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Unauthorized Drones Near a Wildfire can Cost and Kill

Posted by Kaari Carpenter, Fire and Aviation Management, U.S. Forest Service in Forestry
Aug 10, 2016
If You Fly, We Can't infographic
If You Fly, We Can't infographic. Design credit: Mary Horning, US Forest Service (Click to view a larger version)

Recreational drones or Unmanned Aircraft Systems sometimes called UAS have become increasingly popular in the past few years. While this is an interesting hobby and can allow you to get beautiful aerial photography, some activities pose a significant hazard.

The use of these drones to capture video footage of wildfires is one of those hazardous activities.

The US Forest Service wants you to know that unauthorized drone flights near a wildfire have the very real potential to cause serious injury or even death to firefighters and pilots who are in the air, as well as firefighters and public citizens on the ground. This is because aerial firefighting aircraft, such as airtankers and helicopters, fly at very low altitudes, the same as drones flown by the general public, creating an environment for mid-air collisions.

Adding to this disastrous mix of unauthorized drone flights and fire is the fact that firefighting aircraft typical fly in smoky, windy and turbulent conditions. Safety depends on knowing what other aircraft are operating in the airspace and where they are at all times. Consequently, their safety is compromised by the presence of a drone.

Suspending air operations because of drone use, which has happened several times already on major fires, could decrease the effectiveness of wildfire suppression operations. This year alone there have been at least 13 instances of unauthorized flights of drones over or near wildfires in at least seven states including California, Arizona, Nevada, Utah, Alaska, Minnesota, and Montana.

The effects of lost aircraft airtime could be compounded by potential flames moving into untreated terrain. This type of delay can allow wildfires to grow larger with the potential to threaten lives and property. Suspended air operations can also delay transportation of firefighters to different locations and add to costs of fighting the fire.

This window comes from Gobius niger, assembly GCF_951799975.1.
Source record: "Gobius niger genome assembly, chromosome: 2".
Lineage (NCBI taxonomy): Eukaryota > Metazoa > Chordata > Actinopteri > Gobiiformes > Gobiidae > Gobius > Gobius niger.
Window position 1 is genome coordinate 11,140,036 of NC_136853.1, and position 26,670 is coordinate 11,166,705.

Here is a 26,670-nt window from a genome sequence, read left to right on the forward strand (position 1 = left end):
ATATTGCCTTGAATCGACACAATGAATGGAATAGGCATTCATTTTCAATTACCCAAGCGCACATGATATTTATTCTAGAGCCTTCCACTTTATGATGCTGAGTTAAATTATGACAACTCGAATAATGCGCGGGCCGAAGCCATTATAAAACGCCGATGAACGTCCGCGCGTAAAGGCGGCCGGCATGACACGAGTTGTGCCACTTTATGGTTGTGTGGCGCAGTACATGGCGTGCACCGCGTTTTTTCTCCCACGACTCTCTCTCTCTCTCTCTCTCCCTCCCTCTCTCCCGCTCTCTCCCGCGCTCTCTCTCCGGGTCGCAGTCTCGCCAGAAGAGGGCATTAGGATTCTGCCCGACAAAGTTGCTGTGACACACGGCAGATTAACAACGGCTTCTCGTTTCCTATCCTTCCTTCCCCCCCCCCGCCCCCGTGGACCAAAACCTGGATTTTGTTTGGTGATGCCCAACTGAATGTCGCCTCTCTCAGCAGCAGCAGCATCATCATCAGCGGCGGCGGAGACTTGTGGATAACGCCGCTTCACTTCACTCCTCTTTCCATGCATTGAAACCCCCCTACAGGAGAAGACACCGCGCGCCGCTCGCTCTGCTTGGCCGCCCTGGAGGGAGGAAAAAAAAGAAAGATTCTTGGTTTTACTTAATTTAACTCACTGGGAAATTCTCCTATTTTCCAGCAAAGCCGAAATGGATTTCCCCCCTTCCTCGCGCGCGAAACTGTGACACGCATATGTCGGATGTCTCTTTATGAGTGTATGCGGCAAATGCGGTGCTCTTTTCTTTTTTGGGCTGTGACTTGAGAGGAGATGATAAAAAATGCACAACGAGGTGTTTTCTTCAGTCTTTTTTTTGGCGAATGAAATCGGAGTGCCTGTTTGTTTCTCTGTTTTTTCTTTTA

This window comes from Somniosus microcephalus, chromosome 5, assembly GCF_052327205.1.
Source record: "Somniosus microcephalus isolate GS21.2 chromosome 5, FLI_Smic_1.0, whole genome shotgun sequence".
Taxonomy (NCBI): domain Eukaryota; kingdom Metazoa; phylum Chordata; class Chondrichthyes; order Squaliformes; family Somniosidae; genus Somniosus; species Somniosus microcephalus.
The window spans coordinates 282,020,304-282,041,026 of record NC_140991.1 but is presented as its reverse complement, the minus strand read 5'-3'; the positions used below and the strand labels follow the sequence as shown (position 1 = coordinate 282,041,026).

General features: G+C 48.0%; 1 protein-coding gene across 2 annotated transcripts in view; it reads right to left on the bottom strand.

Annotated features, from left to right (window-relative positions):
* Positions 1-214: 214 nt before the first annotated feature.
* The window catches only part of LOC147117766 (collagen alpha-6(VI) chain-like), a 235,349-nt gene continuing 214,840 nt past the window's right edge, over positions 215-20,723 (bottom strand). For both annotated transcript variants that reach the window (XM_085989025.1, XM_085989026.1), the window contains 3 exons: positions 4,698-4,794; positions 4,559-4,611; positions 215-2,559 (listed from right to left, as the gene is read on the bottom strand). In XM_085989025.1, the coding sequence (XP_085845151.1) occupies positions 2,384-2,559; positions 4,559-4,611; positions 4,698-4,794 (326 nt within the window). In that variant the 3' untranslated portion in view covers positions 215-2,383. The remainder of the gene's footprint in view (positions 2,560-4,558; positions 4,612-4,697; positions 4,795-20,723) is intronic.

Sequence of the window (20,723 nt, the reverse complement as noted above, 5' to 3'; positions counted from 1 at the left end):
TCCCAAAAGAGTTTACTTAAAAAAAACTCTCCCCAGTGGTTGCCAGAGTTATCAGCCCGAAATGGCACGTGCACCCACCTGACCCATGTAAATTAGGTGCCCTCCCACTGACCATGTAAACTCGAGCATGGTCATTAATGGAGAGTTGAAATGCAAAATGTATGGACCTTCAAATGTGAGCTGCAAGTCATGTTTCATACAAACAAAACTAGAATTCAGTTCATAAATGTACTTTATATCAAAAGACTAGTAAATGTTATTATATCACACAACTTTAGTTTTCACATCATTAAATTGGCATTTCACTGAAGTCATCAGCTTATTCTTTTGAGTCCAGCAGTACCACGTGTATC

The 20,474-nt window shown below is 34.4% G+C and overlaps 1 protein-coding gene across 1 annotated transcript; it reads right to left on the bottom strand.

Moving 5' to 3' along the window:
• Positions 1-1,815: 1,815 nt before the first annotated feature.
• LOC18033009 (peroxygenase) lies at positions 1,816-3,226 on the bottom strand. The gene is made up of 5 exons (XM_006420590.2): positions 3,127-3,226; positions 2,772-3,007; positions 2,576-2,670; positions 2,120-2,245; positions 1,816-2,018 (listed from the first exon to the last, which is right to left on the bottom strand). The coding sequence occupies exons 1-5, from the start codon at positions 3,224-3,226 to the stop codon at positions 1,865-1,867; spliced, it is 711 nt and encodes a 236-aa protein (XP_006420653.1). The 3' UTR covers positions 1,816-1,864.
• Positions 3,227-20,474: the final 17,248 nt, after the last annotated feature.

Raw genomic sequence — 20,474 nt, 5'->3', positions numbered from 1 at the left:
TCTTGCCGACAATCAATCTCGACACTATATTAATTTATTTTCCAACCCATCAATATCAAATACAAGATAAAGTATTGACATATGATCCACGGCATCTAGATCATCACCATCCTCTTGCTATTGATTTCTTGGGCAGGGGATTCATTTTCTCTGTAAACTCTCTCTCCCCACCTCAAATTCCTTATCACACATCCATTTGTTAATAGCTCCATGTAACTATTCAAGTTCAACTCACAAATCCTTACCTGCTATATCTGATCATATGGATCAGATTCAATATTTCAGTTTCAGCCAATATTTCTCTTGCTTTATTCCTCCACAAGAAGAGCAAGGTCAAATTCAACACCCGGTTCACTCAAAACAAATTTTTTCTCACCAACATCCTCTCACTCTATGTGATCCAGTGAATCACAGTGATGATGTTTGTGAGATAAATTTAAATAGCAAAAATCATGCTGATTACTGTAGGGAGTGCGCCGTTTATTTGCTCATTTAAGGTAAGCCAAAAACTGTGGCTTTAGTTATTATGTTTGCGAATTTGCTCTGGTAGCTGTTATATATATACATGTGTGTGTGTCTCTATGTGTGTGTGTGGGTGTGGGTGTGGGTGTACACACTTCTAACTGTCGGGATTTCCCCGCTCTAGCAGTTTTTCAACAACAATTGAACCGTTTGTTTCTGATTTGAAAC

Those who fly drones without authorization over wildfires may be violating federal, state, or local laws, regulations, and ordinances, whether a Temporary Flight Restriction is in place or not.

All unauthorized drone flights over wildfires on National Forest System lands will be reported to the Federal Aviation Administration and law enforcement agencies. Individuals who have been determined to have endangered manned aircraft or people on the ground with a drone or interfered with wildfire suppression may be subject to civil penalties, including fines of up to $25,000, and potentially criminal prosecution.

So please be smart about where and when you choose to fly your drone.  If you fly, we can’t. And if we can’t we are unable to do our jobs to protect you, your family, or your neighbors from a wildfire.

A firefighting aircraft
Firefighting aircraft, like drones, fly at low altitudes creating a high probability of collisions. Photo credit: US Forest Service
Category/Topic: Forestry